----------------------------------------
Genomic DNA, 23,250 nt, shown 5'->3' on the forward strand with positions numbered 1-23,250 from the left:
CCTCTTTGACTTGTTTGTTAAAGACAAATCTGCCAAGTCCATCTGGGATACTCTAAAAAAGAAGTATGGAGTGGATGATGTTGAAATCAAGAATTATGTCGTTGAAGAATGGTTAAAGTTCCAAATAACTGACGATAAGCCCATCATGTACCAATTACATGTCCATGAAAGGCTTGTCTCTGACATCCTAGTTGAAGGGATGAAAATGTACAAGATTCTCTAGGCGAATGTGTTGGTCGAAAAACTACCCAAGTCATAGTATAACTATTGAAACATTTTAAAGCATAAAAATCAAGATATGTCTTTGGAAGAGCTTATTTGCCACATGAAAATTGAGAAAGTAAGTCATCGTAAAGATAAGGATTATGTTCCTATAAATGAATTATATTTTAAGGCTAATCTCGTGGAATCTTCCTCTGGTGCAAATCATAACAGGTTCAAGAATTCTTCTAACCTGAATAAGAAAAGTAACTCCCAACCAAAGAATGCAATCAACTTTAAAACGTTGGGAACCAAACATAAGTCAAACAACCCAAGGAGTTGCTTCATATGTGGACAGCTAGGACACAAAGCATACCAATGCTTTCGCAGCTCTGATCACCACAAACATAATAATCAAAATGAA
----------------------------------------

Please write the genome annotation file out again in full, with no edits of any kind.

Genomic DNA, 23,250 nt, shown 5'->3' on the forward strand with positions numbered 1-23,250 from the left:
CCTCTTTGACTTGTTTGTTAAAGACAAATCTGCCAAGTCCATCTGGGATACTCTAAAAAAGAAGTATGGAGTGGATGATGTTGAAATCAAGAATTATGTCGTTGAAGAATGGTTAAAGTTCCAAATAACTGACGATAAGCCCATCATGTACCAATTACATGTCCATGAAAGGCTTGTCTCTGACATCCTAGTTGAAGGGATGAAAATGTACAAGATTCTCTAGGCGAATGTGTTGGTCGAAAAACTACCCAAGTCATAGTATAACTATTGAAACATTTTAAAGCATAAAAATCAAGATATGTCTTTGGAAGAGCTTATTTGCCACATGAAAATTGAGAAAGTAAGTCATCGTAAAGATAAGGATTATGTTCCTATAAATGAATTATATTTTAAGGCTAATCTCGTGGAATCTTCCTCTGGTGCAAATCATAACAGGTTCAAGAATTCTTCTAACCTGAATAAGAAAAGTAACTCCCAACCAAAGAATGCAATCAACTTTAAAACGTTGGGAACCAAACATAAGTCAAACAACCCAAGGAGTTGCTTCATATGTGGACAGCTAGGACACAAAGCATACCAATGCTTTCGCAGCTCTGATCACCACAAACATAATAATCAAAATGAA